That’s how it goes, you spend three months worrying about something, and then about five minutes enjoying the completion of that thing. That is how it is for me at least.
The above sentiment is the reason why I no longer get too excited or depressed about anything. Let me explain.
I have spoken about this idea before; It originated during my undergraduate life. I worked very hard at my studies, with the notion in my head that ‘I will be happy when I graduate’. You could replace this with anything. The idea that you will be happy when x is complete/over, in my experience, is always a red-herring. Happy ever after does not exist. Your experience may vary.
This is one of those perennial ideas that has certainly kept me on my toes, I still haven’t quite figured out what I am going to do about this. Although, I believe that I have started to settle on a nice average, where I don’t get too depressed when things do not go my way, neither am I ecstatic when I am winning.
So, what was the viva like?
Well, I had handed in a poorly written report, as is my signature, but the science was all watertight. And where it wasn’t so solid, I had answers as to why. My two examiners where both well-established scientists, and friendly people, which helps. They both made notes on my document and gave advice on how I should improve.
I sat in one of their offices on the other side of the table, very much like a job interview, and did my best to answer the questions they had. To be honest, I was expecting it to be much harder, and I had done my preparation on the scientific principles behind my work and didn’t put any effort into trying to explain the deficiencies in my writing.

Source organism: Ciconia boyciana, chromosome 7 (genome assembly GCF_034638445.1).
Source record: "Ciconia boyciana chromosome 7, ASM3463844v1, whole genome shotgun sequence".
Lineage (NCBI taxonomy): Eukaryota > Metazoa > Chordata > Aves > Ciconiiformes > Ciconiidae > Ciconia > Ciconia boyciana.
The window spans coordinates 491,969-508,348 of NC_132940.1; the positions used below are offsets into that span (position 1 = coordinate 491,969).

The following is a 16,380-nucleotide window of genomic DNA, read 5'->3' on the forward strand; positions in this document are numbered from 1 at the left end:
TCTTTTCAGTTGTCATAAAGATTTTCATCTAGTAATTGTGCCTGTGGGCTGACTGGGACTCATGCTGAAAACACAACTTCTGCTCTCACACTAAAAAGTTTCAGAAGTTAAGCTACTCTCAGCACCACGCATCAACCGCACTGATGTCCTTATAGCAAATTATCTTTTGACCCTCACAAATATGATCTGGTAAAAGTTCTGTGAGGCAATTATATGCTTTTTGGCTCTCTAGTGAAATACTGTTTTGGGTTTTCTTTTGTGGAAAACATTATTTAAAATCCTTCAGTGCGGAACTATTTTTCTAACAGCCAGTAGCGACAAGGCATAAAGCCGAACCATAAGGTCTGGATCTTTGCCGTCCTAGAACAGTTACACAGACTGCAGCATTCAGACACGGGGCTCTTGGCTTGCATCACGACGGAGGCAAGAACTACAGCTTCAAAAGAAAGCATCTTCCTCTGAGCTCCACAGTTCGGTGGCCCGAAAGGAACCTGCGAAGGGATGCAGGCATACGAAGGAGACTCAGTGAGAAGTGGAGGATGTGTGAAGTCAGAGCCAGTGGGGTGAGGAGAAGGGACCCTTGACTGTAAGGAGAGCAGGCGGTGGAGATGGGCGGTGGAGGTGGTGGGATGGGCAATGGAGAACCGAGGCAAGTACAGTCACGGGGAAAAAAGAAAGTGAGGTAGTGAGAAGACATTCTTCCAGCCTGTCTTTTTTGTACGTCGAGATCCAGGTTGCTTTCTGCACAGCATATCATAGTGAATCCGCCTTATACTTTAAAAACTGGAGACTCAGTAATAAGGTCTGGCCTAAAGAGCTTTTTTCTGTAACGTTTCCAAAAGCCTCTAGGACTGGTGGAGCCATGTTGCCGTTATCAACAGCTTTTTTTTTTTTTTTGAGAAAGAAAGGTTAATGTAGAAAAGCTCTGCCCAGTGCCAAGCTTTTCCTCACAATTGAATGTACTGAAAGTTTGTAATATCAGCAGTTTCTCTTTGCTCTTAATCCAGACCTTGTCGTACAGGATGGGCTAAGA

This exam was comparable to a job interview where the outcome was based on me convincing my two examiners if I made the grade or not. The reality of this is that it may come down to the examiners you have as to whether or not you progress. This is not perfect, but it is one of the least bad systems we have, just like job interviews.
I was in the ‘exam’ for an hour and a half, where I was then asked to leave the room and wait outside until they called me in. They called me in two minutes later and said I had passed. That was it.
I realise I have been talking about this event for the last three months, so this must be an anticlimax. But this isn’t Hollywood.
So, now I have let you in on a secret. For the last year I have been lying to you, I was never a PhD student, I was a PhD candidate. I am now a fully fledged PhD student, and the only thing stopping me getting my PhD is my work ethic and my tolerance for anxiety. Both of these will be pushed, hopefully to and not exceeding, the limit.
On to the next one!